1903—W.E.B. DuBois’ “The Soul of Black Folks” is published. The book did much to outline and summarize progressive African-American thought and opposition to the accommodation policies of Booker T. Washington—then the nation’s foremost Black leader. DuBois argued that “the problem of the 20th century is the problem of the color line” and labeled Washington’s program as one of “industrial education, conciliation of the South, and submission and silence as to civil and political rights.” A collection of DuBois’ papers are currently being placed online by the University of Massachusetts.
1903—Maggie Lena Walker becomes the first Black woman to head a bank in America. In fact, she was the first woman of any color to head a bank when she was named president of the St. Luke Bank and Trust Company in Richmond, Va. Walker was an outstanding businesswoman who took over Richmond’s Order of St. Luke when it was nearly broke and rapidly losing membership. Within a few years the Order owned a bank, a newspaper, a printing press and a three-story department store despite the active opposition of Richmond’s White business community. Walker also helped found the Lilly Black Party in part as a slap at the segregated “Lilly White” political parties of the day. One of her mottos was “Don’t get angry, get busy.” She died Dec. 15, 1934.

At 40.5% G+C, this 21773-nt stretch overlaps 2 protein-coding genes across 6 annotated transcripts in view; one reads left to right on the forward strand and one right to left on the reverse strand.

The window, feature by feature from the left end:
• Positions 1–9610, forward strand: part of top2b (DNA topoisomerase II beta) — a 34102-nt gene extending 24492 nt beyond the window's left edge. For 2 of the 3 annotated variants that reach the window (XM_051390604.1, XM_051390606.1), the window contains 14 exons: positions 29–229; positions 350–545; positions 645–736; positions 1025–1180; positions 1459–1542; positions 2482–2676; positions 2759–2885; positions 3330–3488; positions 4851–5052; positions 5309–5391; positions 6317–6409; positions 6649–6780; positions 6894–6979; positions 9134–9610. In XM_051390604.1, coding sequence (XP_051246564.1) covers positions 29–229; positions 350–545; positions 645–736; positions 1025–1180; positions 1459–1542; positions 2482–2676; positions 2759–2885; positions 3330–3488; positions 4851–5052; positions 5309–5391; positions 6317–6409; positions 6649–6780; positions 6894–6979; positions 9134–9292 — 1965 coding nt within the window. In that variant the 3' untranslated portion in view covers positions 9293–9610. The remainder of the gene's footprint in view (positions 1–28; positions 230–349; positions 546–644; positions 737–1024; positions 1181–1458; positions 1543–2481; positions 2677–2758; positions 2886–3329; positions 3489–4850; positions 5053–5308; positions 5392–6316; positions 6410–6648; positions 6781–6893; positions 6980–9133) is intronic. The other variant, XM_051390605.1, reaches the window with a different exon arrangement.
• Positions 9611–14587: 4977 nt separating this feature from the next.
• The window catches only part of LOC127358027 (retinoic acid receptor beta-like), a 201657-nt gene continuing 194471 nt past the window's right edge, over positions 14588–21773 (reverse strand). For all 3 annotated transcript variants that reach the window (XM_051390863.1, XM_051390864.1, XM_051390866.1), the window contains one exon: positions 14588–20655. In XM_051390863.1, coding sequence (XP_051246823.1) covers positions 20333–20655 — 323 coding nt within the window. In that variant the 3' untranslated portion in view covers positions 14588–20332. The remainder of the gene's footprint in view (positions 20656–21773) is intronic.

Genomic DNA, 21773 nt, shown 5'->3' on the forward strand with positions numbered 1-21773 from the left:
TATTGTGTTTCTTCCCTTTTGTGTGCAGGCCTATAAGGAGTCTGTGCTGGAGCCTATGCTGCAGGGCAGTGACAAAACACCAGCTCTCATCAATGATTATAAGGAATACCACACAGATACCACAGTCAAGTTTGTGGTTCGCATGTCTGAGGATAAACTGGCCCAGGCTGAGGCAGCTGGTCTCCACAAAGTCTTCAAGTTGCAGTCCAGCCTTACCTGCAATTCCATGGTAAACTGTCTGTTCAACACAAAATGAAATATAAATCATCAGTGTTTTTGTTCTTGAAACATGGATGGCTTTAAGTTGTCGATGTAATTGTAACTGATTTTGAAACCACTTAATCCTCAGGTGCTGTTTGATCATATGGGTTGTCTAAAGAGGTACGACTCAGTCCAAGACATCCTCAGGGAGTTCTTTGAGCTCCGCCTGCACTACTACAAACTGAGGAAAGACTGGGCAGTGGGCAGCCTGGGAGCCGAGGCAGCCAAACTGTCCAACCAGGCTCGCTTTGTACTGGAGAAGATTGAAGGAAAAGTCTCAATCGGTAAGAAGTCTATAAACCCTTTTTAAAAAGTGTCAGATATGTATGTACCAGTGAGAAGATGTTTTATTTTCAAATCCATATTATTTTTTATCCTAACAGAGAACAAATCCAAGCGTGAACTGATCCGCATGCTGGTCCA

1967—The World Boxing Association and the New York State Athletic Commission withdraw recognition of Muhammad Ali as world heavyweight boxing champion because of his opposition to the war in Vietnam and his resulting refusal to serve in the U.S. military. One of his famous phrases during the controversial period was, “I ain’t got no quarrel with those Vietcong.” In addition to being stripped of his title and license to box, Ali was sentenced to five years in prison for refusing to be inducted into the military. However, four years later the U.S. Supreme Court overturned the conviction and Ali was allowed to box again.
1992—This was the first day of the Los Angeles riots which were sparked when a nearly all White jury acquitted four White cops in the brutal beating of Black motorist Rodney King even though the beating had been caught on tape. Two of the cops were later convicted on federal civil rights charges. The riots left at least 50 people dead, nearly 1,000 injuries and an estimated $1 billion in property damage.